Public Service Commission ruling on the Line 5 Tunnel is a small pre-holiday win for Michiganders
One bit of good news to balance the glut of Grinch-like energy news coming out of Lansing
The people of Michigan have one energy win they can look to as they go into the weekend.
This week has been a difficult one for Michigan residents as Gov. Gretchen Whitmer signed her extreme net-zero energy bills into law, leaving Michiganders with the dual specter of spiking electricity prices and impending electric grid instability.
On the heels of the governor’s blackout bills becoming law, state regulators at the Michigan Public Service Commission appeared to get a jump on pushing prices higher as they approved a $368.1 million rate increase for DTE customers. The optics of a rate hike falling a few days after the passage of the law, and a few weeks before Christmas, can’t be ignored. The average household that is forced to rely on DTE for its electric service will soon see a $6.51 monthly increase in its utility bill.
On a more positive note, state residents were thrown one pre-Christmas bone to go with these two Grinchy letdowns. In a separate ruling, the MPSC gave a green light to a much-needed state permit, partially clearing the way for Enbridge Energy to begin building the Line 5 Tunnel. Enbridge will need additional approvals from the state-level Mackinac Straits Corridor Authority and the U.S. Army Corps of Engineers before it can start work on the tunnel, which will improve the safety of a valuable pipeline.
“The Commission’s order determined there is a public need for the replacement section of Line 5 and the products it carries,” noted MPSC spokesperson Matt Helms in an agency news release.
That order is a big win for people across Michigan as we are forced to look to Santa, prayer, or the Spirit of Christmas Present to bring us the weather we need if a wind/solar-reliant electric grid is to heat and warm our homes. A backup generator under the Christmas tree would be the right gift to protect Michigan families as the governor’s homespun version of the Green New Deal hollows out the state’s electric system. With the MPSC’s ruling on the Line 5 Tunnel, the affordable fuels that Michigan residents need to power a backup generator and keep their Christmas trees lit are a little bit closer to reality.
The language in the MPSC’s ruling also demonstrates the questionable thinking in a November 17 news release from Michigan Attorney General Dana Nessel. In that statement, Nessel lauded the release of an ostensibly “game-changing” report by the consulting firm PLG, which discussed the potential economic impacts of shutting down the Line 5 pipeline. “The key takeaway is that energy markets will adapt – as they have always done and continue to do – in the event that Line 5 is shut down,” claimed the attorney general’s office. “With advance notice, the markets can be expected to do so without supply shortages or price spikes.”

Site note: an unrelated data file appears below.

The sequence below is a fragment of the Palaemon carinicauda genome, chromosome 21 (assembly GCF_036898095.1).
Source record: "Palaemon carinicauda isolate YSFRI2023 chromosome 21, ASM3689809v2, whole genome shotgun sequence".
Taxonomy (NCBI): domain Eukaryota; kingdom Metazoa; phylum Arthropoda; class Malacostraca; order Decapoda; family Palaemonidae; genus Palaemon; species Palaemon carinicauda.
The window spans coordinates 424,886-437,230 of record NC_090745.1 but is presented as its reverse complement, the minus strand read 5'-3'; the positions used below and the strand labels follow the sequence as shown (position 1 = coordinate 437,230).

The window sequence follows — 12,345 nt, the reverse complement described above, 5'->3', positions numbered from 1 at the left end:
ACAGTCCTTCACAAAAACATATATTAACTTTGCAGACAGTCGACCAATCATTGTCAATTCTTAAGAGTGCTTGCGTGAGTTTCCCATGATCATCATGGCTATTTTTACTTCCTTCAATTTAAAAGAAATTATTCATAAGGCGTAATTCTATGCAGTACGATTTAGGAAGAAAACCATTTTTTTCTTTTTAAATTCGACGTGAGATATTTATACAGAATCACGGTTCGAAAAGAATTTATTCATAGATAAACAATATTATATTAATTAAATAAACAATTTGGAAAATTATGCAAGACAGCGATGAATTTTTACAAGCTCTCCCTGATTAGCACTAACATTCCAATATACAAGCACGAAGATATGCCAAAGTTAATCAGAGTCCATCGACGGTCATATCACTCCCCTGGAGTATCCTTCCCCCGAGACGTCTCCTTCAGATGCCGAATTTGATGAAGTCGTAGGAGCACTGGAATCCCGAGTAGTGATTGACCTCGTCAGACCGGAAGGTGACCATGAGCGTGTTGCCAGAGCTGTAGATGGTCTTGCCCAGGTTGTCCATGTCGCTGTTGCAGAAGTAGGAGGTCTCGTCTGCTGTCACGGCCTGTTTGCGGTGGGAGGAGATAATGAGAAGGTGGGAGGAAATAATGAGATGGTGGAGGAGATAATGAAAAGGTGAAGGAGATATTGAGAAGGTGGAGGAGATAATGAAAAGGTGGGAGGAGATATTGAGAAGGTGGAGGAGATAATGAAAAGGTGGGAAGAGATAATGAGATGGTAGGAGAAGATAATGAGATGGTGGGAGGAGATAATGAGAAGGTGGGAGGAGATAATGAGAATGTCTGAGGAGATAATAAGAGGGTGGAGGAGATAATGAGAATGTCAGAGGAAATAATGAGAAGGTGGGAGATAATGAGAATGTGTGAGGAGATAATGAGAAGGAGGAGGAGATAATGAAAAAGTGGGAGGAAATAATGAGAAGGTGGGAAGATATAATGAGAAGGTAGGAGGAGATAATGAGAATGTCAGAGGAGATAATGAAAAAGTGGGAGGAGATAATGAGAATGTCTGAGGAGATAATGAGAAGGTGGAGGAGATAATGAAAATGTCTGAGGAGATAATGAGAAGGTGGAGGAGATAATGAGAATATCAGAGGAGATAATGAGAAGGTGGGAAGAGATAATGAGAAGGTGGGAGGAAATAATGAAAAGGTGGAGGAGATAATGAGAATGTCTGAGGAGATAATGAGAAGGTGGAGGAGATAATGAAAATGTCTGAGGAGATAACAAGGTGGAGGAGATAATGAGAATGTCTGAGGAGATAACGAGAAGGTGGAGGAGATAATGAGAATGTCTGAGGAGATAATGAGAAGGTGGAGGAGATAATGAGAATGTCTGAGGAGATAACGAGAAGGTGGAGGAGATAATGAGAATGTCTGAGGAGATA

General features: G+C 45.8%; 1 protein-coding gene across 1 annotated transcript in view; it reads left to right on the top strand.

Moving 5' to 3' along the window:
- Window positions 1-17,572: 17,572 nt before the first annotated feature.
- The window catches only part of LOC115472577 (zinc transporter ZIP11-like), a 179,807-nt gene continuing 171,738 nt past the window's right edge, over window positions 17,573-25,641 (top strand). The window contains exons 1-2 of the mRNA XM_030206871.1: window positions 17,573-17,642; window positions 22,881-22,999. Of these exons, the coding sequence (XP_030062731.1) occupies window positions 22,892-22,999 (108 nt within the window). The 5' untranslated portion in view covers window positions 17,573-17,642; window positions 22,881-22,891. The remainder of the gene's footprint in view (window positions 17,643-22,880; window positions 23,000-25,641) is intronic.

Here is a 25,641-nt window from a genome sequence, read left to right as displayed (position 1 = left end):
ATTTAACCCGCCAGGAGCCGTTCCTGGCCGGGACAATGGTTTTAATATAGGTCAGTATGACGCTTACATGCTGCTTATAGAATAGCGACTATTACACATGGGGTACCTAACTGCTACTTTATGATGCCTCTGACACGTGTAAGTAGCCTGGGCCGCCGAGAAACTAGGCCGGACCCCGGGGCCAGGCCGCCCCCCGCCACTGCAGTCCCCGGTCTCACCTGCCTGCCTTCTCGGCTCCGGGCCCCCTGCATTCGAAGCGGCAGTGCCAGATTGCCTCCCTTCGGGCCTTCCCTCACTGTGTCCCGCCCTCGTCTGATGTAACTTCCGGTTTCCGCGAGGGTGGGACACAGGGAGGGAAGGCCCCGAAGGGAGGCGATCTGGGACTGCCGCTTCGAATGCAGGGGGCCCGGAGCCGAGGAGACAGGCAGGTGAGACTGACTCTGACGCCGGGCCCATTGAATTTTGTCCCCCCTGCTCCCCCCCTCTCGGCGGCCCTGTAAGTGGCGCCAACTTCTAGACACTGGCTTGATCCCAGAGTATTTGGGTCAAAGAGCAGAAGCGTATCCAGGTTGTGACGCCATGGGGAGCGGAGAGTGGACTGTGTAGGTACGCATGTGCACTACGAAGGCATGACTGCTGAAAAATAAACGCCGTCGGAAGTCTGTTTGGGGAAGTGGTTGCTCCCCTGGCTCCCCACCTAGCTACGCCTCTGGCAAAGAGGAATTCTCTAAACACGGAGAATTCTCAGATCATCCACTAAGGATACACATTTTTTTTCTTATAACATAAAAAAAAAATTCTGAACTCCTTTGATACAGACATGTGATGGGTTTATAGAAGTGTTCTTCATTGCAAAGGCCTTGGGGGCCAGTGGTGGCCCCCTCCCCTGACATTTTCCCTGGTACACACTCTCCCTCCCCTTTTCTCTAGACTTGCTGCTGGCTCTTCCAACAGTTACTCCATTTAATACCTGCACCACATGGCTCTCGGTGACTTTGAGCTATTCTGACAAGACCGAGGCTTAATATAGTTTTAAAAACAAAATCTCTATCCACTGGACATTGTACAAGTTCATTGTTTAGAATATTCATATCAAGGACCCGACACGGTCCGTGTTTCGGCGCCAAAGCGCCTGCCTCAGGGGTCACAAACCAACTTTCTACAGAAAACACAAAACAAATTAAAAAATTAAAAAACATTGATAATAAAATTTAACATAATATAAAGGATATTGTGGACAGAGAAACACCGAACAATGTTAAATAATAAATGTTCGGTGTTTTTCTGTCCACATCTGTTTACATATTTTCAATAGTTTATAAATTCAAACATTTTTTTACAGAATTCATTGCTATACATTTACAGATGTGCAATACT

But today’s MPSC ruling — signed by the governor’s handpicked commissioners — directly contradicts the attorney general’s claim that “Michigan does not need Line 5.” While the Nessel press release attempts to shrug off the potential for economic harm that would be caused by closing the pipeline, the MPSC recognizes a “public need” for the tunnel “and the products it carries.”
The commission’s order even mirrors past Mackinac Center statements when it points out that “without the pipeline’s operation, suppliers would need to use higher-risk and costlier alternative fuel supply sources and transportation for Michigan customers, including those who use propane for home heating.”
The consultants at PLG recommend exactly those options. Their report promotes increased waterborne deliveries and crude-by-rail shipments as “existing infrastructure” that could potentially offset all but 13% of Line 5’s crude shipments. Previous Mackinac Center publications explained that “the Line 5 pipeline was built in 1953 to ‘drastically reduce the amount of oil and gas traveling on the Great Lakes’ in tankers...” In fact, “The state of Michigan asked Bechtel Corp. to build the pipeline since tankers have a higher rate of accidents than pipelines.”
Michiganders have seen substantial energy setbacks over the past week. Rising electricity rates and the threat of Gov. Whitmer’s green energy mandates have joined with rising inflation to cast a pall over holiday preparations. Rather than enjoying soothing, cozy nights by a fire with family, Michiganders face anxious days as increased utility bills and power outages loom ominously.
But we can take heart in one piece of good pre-holiday news: that government regulators may soon allow the state to retain one piece of essential energy infrastructure that supplies affordable fuel for backup generators. At least we have that one bit of holiday cheer.
Michigan Capitol Confidential is the news source produced by the Mackinac Center for Public Policy. Michigan Capitol Confidential reports with a free-market news perspective.